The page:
Stand Up To Cancer has awarded City of Hope researcher Mei Kong, Ph.D., a three-year, $750,000 grant to discover how cancer cells survive and thrive in difficult conditions.
Kong, assistant professor in the Division of Tumor Cell Biology, is one of 13 grant recipients chosen in early April to receive a combined total of $9.74 million to conduct unique translational cancer research.
|Mei Kong’s innovative work has gained significant support. (Photo by p.cunningham)|
“The Stand Up To Cancer Innovative Research Grants are special in that they allow some of the best and brightest young researchers across various disciplines to step out of their comfort zones and attempt to make major breakthroughs in the field with bold research projects,” said Richard D. Kolodner, Ph.D., committee chair for the Stand Up To Cancer Innovative Research Grants Program.
Kong’s research explores why fast-growing cancer cells continue to thrive even after they have used up nearly all the nutrients in their environment. A broad range of cancer cells are able to divide and grow out of control by developing gene mutations that enable them to acquire more nutrients than normal cells from the tissue surrounding them.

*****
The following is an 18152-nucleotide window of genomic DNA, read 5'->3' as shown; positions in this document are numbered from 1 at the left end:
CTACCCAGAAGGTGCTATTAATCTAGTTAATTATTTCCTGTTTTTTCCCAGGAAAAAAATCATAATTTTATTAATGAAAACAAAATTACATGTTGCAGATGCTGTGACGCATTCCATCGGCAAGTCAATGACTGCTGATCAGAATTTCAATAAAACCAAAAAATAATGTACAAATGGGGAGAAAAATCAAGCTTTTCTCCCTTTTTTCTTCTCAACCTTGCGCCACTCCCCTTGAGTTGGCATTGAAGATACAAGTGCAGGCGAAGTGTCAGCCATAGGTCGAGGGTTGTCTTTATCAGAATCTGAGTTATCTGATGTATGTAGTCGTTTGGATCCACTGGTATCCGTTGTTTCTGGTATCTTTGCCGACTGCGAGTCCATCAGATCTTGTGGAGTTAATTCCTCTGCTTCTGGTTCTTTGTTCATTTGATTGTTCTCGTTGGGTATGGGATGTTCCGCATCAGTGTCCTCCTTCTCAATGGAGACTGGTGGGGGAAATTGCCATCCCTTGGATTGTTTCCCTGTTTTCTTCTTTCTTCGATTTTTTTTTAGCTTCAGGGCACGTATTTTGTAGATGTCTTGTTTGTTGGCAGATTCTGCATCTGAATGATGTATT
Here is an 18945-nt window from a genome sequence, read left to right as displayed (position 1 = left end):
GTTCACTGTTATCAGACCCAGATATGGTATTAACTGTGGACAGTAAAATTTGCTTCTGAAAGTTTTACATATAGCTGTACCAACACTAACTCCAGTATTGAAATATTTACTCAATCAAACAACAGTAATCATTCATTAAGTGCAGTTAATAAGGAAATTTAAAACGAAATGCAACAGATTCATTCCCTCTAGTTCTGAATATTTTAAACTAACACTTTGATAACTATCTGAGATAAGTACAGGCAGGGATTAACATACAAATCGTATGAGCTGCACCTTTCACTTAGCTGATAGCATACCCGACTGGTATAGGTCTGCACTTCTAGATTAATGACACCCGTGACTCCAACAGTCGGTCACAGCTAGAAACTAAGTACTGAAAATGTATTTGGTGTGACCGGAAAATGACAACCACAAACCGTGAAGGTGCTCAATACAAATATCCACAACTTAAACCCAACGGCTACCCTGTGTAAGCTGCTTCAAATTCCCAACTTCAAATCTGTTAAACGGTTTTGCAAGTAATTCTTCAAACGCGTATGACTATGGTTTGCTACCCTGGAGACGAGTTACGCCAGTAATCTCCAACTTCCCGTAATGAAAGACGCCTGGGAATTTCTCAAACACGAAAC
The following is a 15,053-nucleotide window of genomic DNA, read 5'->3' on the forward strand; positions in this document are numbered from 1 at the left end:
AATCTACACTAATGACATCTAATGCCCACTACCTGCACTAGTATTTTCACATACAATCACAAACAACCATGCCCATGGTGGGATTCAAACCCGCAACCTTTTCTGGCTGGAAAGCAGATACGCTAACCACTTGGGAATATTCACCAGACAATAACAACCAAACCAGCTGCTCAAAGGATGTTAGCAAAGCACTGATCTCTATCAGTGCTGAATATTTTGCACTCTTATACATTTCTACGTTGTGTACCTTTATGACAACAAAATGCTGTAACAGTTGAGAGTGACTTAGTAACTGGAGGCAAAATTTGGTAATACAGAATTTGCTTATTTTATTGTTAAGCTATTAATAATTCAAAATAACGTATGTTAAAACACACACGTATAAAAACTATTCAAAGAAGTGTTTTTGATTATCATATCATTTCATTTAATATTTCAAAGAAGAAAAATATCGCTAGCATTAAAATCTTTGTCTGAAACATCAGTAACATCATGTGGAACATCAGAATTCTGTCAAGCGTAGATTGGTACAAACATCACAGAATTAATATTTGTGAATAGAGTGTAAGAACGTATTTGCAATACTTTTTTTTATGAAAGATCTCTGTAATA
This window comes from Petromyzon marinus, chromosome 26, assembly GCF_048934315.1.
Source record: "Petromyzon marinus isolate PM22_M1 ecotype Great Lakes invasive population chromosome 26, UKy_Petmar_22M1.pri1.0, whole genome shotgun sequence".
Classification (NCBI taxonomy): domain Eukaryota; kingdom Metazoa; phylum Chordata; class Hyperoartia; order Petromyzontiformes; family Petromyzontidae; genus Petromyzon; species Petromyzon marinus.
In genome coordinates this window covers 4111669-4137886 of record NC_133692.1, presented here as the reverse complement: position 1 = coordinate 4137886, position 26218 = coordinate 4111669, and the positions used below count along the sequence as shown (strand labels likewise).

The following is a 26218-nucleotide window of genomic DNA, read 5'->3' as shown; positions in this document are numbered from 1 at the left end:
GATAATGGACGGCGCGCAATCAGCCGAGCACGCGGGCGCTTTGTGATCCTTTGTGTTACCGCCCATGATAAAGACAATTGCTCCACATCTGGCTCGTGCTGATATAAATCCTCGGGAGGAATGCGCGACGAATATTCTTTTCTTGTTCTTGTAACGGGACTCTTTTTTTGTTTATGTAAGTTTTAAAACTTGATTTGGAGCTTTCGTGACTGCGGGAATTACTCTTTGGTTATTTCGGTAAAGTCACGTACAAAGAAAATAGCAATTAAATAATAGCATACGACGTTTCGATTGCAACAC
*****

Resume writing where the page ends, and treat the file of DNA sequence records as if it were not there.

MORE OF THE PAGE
“Cancer cells face two distinct metabolic challenges: how to acquire nutrients to support their growth and how to survive temporary periods when supply is low,” Kong said. By understanding the mechanisms tumors use to overcome these obstacles, she hopes scientists can develop new drugs to potentially starve cells to death and stop cancer.
The nonprofit Stand Up To Cancer was formed in 2008 by entertainment industry leaders to increase awareness and public involvement in finding new models of cancer research. The Stand Up To Cancer Scientific Advisory Committee and the American Association for Cancer Research administer grant money to fund groundbreaking cancer researchers they believe challenge existing ideas and have high potential to save lives by getting new therapies to patients quickly.
For more information about Stand Up To Cancer, visit www.su2c.org.